I may be a movie critic by trade, but I still love me some television.
Yet this week I ordered a new Blu-ray player capable of streaming services like Netflix and Hulu Plus to my flat-screen set. It's the first step in what likely will be my move away from traditional cable TV services.
If someone like me is thinking about "cutting the cord" then the cable industry should take the subject very seriously.
Don't tell that to HBO Co-President Eric Kessler. The cable executive told a gathering at VideoSchmooze NYC e
arlier this week that there is "no chance" his company will make its original content available to non-HBO subscribers and that cord cutting is a passing fad.
Kessler explained that HBO not only considers companies like Netflix and Hulu to be competitors, but that the company also believes that “cord cutting” is a “temporary phenomenon” that will disappear as the U.S. economy improves. The idea of licensing its content to other services, he said, isn’t one that the company would seriously consider because the company considers content, and not licensing, to be its core revenue source.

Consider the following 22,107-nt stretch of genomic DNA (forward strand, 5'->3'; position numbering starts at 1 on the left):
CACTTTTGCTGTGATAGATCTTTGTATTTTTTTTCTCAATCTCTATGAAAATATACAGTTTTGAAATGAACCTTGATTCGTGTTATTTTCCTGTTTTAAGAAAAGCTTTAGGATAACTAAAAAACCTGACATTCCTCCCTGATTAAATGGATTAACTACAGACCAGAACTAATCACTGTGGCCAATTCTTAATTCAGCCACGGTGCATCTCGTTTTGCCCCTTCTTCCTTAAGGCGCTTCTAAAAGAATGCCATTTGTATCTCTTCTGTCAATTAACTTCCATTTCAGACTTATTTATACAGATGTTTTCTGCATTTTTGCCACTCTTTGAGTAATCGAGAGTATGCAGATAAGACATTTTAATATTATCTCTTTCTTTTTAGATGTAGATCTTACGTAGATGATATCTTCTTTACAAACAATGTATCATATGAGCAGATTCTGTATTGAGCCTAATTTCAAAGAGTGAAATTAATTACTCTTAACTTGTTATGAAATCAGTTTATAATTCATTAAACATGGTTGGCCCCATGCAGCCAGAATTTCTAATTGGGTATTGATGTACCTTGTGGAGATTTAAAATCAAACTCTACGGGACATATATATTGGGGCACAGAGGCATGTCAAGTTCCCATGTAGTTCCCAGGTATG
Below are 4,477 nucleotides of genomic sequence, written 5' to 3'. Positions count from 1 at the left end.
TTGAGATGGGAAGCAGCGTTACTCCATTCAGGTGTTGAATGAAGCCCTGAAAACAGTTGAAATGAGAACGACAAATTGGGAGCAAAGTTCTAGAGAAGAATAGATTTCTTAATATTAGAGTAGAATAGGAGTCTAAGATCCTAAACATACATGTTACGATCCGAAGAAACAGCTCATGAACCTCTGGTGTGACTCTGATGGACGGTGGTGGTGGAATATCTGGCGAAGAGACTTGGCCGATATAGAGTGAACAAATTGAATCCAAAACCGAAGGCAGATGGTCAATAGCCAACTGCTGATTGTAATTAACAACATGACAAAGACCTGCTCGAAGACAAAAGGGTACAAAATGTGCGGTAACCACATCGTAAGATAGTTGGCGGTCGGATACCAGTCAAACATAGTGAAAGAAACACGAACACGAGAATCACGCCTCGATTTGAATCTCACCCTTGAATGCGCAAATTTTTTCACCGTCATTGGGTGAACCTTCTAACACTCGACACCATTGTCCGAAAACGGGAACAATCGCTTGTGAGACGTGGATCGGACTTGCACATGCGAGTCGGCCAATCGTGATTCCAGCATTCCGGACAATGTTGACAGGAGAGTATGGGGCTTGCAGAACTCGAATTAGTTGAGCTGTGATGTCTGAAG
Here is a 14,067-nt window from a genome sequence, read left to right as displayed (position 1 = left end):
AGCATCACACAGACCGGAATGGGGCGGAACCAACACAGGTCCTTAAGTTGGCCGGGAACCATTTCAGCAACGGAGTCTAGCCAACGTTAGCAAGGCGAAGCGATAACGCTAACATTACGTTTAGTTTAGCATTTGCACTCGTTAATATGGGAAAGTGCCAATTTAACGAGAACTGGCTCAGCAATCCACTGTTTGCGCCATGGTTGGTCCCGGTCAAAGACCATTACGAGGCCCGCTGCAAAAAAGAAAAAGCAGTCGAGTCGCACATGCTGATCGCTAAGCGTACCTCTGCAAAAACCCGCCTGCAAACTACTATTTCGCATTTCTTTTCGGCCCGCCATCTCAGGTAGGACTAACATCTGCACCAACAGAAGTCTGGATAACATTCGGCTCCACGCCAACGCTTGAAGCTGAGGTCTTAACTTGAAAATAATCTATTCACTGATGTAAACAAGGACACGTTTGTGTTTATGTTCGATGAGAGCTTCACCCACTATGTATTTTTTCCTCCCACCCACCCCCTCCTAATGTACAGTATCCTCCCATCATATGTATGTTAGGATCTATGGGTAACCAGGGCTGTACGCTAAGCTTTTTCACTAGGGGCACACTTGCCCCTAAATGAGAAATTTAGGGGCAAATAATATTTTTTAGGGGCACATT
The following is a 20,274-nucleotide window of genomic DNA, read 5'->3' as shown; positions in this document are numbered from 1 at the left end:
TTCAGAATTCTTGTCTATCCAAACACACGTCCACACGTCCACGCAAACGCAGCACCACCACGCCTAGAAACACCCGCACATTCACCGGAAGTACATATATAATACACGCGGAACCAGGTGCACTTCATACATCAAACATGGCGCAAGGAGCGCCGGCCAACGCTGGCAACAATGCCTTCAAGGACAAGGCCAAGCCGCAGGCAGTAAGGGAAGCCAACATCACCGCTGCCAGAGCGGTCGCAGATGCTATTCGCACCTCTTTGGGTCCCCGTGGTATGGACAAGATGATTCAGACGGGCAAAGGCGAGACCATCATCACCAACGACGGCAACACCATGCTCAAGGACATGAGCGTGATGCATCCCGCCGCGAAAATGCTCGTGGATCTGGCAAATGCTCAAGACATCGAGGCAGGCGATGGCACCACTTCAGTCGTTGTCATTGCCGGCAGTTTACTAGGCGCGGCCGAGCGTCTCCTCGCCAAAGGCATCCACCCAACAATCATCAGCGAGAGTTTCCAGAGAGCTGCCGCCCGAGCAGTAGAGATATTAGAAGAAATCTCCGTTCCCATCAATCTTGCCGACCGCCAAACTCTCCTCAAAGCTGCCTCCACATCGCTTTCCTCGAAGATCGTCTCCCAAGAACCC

Consumers can feel Kessler's pain regarding the constantly changing media landscape. It's hard to know how things will shake out and what revenue models will still be standing in five years. But Kessler is delusional if he thinks the cord-cutting movement will end once the economy rebounds. If consumers are getting most of their content on their own terms and at less than half the price via streaming services, then why bother with cable or dish services?
And, if that means waiting a few months to watch "Hung," "Entourage" and "Boardwalk Empire" on Blu-ray or DVD, so be it.